Image courtesy of YBA

YBA Vice President Limanyono Tanto observed that it was vitally important to ensure that young Indonesians of all religions were exposed to this type of dialogue and meeting of minds, and to this sharing of hospitality, so that they can understand the teachings of each other's religion. The ultimate goal, he said, was to cultivate moderation and tolerance among religious communities.

“This is where we hope to build a sense of brotherhood and a sense of caring for each other as brothers and sisters among human beings in the name of love. " he added.

Tanto expressed his appreciation and gratitude for being able to hold this interfaith conference on the "Religion of Love", with the blessing of Bhante Jayamedho and the cooperation of the Rumi Institute, which invited Muhammad Nur Jabir as expert in translating Rumi's works into Indonesian.

"As we observe this year's Vesak celebration, we young Buddhists in Indonesia can learn from the two religious leaders at this event that all religions agree to give love to the universe. in their own way and eventually we meet at a meeting point of bliss for all,” Tanto concluded.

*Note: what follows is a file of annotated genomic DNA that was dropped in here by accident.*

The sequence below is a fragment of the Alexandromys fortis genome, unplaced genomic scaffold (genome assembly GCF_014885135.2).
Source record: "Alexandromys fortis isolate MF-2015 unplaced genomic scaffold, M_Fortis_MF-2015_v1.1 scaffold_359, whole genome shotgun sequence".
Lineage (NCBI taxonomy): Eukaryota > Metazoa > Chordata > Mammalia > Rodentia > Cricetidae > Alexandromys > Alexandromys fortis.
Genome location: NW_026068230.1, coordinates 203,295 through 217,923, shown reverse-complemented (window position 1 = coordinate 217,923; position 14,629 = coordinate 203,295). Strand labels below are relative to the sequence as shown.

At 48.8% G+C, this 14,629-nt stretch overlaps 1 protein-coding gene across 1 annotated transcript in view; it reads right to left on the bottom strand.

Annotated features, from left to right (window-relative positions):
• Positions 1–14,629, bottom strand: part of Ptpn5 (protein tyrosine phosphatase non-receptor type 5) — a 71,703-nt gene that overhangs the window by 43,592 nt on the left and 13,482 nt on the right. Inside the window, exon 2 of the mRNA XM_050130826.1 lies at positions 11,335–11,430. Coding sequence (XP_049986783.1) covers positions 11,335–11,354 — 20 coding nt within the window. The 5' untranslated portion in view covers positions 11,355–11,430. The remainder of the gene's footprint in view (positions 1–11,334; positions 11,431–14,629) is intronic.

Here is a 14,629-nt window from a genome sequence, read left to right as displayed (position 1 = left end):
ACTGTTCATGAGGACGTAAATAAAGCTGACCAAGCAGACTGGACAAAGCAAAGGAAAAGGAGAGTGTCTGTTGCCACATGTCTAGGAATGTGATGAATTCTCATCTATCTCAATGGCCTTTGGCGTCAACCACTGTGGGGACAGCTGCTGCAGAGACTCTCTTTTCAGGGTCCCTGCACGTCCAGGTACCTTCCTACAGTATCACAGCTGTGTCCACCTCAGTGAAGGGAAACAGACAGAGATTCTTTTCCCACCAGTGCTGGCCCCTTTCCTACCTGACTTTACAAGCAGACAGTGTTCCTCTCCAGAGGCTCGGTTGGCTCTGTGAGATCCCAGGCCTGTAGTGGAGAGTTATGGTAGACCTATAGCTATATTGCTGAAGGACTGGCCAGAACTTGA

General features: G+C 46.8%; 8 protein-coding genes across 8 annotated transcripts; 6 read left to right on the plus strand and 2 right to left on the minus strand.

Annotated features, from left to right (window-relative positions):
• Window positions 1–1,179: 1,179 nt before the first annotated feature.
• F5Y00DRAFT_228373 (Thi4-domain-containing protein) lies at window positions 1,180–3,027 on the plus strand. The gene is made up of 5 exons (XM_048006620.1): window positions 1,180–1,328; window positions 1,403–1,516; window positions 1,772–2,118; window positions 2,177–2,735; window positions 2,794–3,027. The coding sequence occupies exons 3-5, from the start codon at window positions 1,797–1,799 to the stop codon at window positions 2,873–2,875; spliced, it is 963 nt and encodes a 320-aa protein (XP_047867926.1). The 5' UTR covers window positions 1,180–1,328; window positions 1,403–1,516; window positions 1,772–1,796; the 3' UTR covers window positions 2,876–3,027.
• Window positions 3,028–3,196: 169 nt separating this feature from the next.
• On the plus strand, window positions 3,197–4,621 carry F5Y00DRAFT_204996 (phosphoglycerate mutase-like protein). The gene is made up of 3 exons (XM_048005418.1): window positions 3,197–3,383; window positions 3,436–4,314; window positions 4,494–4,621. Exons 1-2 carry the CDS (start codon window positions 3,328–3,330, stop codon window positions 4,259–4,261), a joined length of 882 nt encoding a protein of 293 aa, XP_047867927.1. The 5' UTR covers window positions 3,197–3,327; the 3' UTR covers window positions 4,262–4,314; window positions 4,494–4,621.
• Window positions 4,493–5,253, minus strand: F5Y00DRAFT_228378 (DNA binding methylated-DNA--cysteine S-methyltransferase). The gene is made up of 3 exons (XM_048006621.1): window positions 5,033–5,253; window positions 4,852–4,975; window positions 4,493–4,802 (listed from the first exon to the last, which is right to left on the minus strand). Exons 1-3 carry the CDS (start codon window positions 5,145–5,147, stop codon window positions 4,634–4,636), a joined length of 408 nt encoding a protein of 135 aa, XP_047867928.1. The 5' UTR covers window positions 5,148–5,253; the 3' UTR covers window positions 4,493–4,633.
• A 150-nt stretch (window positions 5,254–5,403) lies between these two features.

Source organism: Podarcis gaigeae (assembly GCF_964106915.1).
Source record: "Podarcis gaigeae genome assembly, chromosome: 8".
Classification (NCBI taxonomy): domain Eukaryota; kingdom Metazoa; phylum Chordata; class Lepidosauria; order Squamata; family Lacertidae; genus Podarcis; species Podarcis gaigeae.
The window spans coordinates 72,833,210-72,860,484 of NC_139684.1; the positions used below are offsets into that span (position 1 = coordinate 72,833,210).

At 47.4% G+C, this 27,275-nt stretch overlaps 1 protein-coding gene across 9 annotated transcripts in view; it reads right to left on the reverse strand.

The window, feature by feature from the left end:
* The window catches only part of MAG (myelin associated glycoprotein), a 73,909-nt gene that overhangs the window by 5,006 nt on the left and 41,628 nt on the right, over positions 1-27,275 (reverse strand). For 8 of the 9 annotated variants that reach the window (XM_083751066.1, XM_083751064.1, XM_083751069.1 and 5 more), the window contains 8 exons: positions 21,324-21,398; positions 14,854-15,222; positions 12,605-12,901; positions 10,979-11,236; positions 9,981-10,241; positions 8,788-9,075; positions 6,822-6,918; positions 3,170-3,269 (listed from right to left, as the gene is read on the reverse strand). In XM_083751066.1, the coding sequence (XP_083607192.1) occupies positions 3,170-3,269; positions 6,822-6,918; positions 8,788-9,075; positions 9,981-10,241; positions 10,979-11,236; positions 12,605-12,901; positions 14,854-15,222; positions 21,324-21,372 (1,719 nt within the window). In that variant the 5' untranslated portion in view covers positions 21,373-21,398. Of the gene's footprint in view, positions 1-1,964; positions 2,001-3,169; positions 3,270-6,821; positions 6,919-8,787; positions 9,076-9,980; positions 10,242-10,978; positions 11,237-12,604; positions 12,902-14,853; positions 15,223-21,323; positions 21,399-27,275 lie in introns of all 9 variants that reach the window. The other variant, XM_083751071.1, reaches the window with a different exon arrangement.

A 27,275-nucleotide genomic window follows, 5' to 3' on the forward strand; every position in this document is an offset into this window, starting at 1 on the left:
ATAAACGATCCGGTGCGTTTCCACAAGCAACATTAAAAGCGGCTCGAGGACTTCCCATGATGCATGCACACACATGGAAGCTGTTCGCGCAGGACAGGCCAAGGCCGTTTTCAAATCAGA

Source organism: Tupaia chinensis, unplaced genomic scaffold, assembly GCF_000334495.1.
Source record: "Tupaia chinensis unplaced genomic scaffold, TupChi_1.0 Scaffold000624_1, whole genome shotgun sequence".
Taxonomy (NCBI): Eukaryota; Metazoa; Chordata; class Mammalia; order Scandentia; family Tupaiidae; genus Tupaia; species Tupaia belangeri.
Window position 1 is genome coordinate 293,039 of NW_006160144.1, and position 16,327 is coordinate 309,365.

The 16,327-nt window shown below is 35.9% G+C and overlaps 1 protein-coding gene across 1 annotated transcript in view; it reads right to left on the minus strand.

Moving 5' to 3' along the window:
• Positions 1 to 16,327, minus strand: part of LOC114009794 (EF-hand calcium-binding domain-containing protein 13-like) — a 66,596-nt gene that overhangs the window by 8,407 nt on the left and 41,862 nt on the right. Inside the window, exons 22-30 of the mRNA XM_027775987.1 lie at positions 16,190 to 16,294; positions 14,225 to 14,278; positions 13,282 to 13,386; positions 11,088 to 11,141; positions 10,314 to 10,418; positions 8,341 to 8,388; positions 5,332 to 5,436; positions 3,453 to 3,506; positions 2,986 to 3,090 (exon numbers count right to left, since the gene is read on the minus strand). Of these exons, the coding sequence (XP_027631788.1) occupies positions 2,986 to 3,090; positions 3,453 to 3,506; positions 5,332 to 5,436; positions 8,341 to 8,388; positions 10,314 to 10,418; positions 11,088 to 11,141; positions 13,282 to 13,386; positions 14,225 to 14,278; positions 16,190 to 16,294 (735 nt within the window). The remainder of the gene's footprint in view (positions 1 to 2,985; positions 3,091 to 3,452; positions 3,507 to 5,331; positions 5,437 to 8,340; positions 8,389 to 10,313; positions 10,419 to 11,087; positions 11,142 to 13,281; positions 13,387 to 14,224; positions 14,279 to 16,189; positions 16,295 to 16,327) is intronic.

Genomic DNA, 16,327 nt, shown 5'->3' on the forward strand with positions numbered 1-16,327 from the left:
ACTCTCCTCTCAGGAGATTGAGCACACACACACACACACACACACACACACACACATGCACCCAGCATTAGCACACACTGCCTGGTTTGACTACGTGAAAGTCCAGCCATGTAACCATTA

* Kebatinan is a term that describes various traditional beliefs and practices in Indonesia that combine animism, Hindu-Buddhist beliefs and Islamic mysticism, emphasizing personal experience and direct communication with the divine.

** The Sufi term "Arifa" refers to someone who has attained a state of spiritual awareness or enlightenment.

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Henry Oudin

Henry Oudin is a Buddhist scholar, spiritual adventurer and journalist. He is a passionate seeker of the depths of Buddhist wisdom, and travels regularly to learn more about Buddhism and spiritual cultures. By sharing his knowledge and life experiences on Buddhist News, Henry hopes to inspire others to embrace more spiritual and mindful ways of living.